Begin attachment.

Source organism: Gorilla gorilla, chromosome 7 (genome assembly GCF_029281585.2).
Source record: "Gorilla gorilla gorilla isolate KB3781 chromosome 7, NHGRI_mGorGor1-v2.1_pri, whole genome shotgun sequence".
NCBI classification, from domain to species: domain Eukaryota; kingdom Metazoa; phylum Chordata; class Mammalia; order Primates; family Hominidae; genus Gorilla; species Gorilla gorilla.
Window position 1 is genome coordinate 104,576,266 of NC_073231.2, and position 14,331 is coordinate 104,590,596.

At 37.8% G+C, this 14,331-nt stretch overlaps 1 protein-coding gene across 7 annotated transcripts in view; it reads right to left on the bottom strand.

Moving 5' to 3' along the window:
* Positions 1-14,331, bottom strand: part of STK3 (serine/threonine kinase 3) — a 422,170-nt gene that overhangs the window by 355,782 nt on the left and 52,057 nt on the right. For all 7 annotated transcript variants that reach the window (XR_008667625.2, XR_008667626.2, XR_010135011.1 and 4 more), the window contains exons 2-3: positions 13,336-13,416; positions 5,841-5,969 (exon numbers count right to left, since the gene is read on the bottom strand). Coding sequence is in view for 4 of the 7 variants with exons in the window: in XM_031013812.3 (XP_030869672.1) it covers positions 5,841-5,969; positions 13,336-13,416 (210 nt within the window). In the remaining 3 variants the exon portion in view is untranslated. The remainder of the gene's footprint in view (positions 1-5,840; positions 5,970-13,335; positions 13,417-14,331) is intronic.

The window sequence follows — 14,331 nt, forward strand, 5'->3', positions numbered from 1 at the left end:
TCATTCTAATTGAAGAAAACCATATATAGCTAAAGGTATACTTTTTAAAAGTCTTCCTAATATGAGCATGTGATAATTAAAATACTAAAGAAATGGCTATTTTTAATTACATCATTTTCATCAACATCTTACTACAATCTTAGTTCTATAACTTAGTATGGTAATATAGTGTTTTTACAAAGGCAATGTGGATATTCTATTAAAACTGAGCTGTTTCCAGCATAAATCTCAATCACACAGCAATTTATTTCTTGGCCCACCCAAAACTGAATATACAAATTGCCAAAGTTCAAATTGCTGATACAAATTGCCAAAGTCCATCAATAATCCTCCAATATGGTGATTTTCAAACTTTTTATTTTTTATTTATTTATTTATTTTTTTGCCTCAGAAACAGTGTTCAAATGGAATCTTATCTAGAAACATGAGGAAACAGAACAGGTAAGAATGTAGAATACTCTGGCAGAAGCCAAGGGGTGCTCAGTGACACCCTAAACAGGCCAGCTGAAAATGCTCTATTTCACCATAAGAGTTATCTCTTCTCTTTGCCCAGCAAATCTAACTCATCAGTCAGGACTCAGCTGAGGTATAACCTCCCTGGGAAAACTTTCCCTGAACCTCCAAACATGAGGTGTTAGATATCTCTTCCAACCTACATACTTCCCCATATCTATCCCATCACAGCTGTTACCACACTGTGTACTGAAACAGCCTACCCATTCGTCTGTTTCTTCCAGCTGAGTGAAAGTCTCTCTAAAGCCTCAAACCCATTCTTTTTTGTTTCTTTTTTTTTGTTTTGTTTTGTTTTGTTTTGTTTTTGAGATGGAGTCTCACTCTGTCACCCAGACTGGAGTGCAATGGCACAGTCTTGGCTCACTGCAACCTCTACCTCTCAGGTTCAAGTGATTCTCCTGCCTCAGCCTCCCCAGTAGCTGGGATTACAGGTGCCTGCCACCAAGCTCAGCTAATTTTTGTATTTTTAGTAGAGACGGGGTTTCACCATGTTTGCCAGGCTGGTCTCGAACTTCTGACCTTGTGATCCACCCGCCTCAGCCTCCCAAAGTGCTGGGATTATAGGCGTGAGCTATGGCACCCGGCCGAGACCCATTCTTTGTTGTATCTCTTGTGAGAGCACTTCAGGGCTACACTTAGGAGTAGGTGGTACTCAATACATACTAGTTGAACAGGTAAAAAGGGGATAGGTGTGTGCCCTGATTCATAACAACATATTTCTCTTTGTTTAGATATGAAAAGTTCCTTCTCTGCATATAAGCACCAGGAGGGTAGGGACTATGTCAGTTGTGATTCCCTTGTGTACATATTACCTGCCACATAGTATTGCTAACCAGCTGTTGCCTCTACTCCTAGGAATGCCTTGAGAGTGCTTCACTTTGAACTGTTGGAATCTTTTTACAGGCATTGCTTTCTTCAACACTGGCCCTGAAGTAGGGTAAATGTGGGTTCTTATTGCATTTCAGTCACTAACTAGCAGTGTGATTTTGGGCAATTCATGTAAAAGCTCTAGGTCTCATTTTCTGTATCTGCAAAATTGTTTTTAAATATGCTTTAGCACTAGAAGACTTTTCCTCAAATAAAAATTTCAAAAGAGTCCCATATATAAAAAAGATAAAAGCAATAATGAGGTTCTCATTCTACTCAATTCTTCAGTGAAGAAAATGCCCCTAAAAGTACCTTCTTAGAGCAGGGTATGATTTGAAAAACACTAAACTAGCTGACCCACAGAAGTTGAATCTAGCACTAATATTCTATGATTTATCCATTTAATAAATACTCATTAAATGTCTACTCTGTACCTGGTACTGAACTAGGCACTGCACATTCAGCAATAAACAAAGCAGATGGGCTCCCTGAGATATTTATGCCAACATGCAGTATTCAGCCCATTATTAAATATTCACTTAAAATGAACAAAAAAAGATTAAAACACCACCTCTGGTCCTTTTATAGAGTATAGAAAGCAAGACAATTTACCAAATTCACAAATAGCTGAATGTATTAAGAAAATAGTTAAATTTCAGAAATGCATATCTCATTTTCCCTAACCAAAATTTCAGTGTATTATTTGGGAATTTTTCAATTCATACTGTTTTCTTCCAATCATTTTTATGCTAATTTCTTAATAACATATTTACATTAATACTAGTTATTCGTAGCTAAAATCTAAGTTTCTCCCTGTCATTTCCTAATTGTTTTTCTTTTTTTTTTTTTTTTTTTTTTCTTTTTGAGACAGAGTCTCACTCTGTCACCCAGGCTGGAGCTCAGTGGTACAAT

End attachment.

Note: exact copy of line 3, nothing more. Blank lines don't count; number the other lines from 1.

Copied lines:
NCBI classification, from domain to species: domain Eukaryota; kingdom Metazoa; phylum Chordata; class Mammalia; order Primates; family Hominidae; genus Gorilla; species Gorilla gorilla.